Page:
I let the memories wash over me as I began to speak. “You should see the sun come up on Dawn. It’s a red sun, huge and cooler than ours, but it’s got billions of years to go before it burns out. And on Dawn, when it rises, it washes the sky with pinks and reds and oranges, like you can’t imagine.

“I was once in a forest on Dawn at daybreak.” I remembered the cool, drifting mist, the thick rubbery vegetation, the bracing air. “I wasn’t lost, but I was pretending to be.” It hadn’t been hard, not then, because there was only the one town on Dawn, right next to Port Cosmos, not counting the satellite scientific stations. “I saw the sun come up from the top of a hill.” I tried to put in words what it had been like, the roseate glow that suffused the atmosphere, and turned each drifting particle of mist into a tiny ruby. “And that’s when I fell in love with the place.

“And then the nights.” I told him of the sky of Dawn at night, ablaze with stars, a hundred times more than earth’s deserted skies. Dawn was closer to the centre of the spiral arm of the galaxy, and the stars in its sky shone in swathes of red and blue and yellow. I told him of the rain of Dawn, falling straight down from the upper reaches of atmosphere in a crashing torrent that seemed to beat the breath out of your body and yet left you feeling cleansed and alive.

“Dawn is a wonderful planet, Mr Kangas,” I said. “Earth-sized, with a breathable atmosphere, no dangerous predators and no lethal diseases, but then you know all that anyway. What you don’t know is what it means.” I waved a hand at the window. “Outside, there, this world’s dying. Whatever anyone pretends, everyone knows that it’s dying.” We both watched the polluted rain fall down past the concrete canyons of buildings for a minute. “All we have here,” I reminded him, “is economic collapse, environmental holocausts, and wars over resources. It can’t go on like this forever, you know. And on the other hand, we have Dawn.”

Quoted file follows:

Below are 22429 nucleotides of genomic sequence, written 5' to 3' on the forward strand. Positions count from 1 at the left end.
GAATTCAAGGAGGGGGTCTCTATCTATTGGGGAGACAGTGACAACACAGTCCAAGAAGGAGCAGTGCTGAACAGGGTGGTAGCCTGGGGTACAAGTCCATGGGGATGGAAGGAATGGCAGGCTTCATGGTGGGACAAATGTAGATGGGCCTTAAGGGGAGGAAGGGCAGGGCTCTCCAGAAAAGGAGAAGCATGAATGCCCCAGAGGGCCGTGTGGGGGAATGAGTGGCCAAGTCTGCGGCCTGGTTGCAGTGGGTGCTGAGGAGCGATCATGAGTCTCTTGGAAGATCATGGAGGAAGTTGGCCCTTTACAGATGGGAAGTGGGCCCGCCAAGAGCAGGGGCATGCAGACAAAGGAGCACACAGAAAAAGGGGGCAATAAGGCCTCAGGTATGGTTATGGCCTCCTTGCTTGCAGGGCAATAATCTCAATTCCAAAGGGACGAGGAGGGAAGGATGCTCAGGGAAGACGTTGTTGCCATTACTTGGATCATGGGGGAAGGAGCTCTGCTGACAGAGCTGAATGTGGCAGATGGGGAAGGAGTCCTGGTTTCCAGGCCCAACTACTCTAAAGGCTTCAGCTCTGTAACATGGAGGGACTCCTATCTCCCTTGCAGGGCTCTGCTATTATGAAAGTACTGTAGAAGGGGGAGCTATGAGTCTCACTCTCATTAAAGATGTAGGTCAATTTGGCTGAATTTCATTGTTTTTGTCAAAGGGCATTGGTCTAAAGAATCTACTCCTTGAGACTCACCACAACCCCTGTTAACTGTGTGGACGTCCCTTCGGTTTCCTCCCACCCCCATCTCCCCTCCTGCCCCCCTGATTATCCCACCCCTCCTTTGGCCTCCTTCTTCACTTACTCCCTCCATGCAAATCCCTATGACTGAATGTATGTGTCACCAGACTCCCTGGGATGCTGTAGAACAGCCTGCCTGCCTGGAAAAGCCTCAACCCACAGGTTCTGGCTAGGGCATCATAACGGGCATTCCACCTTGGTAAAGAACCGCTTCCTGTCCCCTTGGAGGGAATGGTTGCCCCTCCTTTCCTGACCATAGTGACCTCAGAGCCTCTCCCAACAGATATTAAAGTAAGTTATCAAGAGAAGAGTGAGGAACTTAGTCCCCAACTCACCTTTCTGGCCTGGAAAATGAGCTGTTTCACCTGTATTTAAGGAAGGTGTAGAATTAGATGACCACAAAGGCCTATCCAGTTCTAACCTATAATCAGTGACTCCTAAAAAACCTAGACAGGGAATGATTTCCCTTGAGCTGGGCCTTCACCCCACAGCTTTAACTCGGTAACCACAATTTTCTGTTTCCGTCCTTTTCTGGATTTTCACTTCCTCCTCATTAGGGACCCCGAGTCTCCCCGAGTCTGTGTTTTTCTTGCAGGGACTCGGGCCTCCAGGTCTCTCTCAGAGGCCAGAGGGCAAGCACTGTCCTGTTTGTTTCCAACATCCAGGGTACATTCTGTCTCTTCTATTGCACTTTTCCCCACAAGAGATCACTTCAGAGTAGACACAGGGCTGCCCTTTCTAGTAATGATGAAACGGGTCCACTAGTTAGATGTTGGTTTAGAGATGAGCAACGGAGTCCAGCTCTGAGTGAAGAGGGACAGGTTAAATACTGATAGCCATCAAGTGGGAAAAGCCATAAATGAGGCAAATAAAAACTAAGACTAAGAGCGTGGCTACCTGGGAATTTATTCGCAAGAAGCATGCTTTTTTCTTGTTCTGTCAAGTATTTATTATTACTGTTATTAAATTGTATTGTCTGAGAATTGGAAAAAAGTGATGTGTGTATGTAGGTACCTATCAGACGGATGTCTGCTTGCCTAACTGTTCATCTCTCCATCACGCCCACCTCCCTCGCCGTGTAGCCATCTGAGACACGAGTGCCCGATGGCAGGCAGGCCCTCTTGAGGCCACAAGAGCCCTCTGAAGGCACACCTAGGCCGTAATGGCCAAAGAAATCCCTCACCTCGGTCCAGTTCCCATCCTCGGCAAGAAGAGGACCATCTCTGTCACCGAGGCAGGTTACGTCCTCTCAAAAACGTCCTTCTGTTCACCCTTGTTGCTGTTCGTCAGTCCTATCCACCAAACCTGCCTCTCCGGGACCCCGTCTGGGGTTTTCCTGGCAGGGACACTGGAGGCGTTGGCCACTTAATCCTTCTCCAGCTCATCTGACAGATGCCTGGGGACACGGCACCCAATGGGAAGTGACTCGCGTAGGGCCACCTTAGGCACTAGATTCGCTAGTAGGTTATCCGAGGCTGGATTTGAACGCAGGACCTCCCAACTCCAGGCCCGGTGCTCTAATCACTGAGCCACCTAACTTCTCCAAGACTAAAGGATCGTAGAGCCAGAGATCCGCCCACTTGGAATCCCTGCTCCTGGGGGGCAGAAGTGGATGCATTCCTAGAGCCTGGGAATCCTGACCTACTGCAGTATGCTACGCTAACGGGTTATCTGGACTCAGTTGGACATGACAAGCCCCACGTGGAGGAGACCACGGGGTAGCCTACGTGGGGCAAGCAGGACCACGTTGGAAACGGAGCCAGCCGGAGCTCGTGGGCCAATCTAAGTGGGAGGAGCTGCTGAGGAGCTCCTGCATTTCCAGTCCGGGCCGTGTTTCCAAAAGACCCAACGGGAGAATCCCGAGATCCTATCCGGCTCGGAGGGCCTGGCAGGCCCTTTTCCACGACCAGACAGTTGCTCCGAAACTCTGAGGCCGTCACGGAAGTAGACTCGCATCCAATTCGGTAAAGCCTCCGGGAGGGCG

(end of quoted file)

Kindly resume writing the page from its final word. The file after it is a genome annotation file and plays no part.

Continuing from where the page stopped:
He looked down at his hairy twisting hands. “From what I found out,” he said, “this immigration isn’t actually legal.”

“It isn’t,” I said frankly. “But the laws are strictly for the books. My ship is a regular cargo liner, as you know; we go out on a multi-stop trip, mostly to barren little planetoids and mining stations. The only really important stop is on Dawn. We have accommodation that’s never used, an entire bank of stasis units, twenty of them, and –“

“You mean the coffins,” he said, with the slight shudder I’d come to expect from those who had never used one.

“They’re stasis units,” I said firmly. “Not coffins. They’ll keep you in suspended animation for the trip. Even though we’ll be going at nearly the speed of light, in ship time, a couple of years and more are going to pass. Yet you won’t get older by more than a day or two.”

“And can you tell me one more thing?” he asked. “Why me? It’s not as though I’ve got any special skills to contribute. Nor can I pay enough to make it worthwhile for you.”

“It’s not a matter of pay, sir. Nobody can pay enough to make it economically viable. But some things are beyond economics.” I wasn’t about to tell him that we’d take anyone of productive age who was willing to go and wasn’t so significant as to be missed. We needed people on Dawn. “You do realise that once you go, there’s no return? It’s a one-way ticket, strictly.”

“I know,” he said, staring down at his hands. “That, I know.”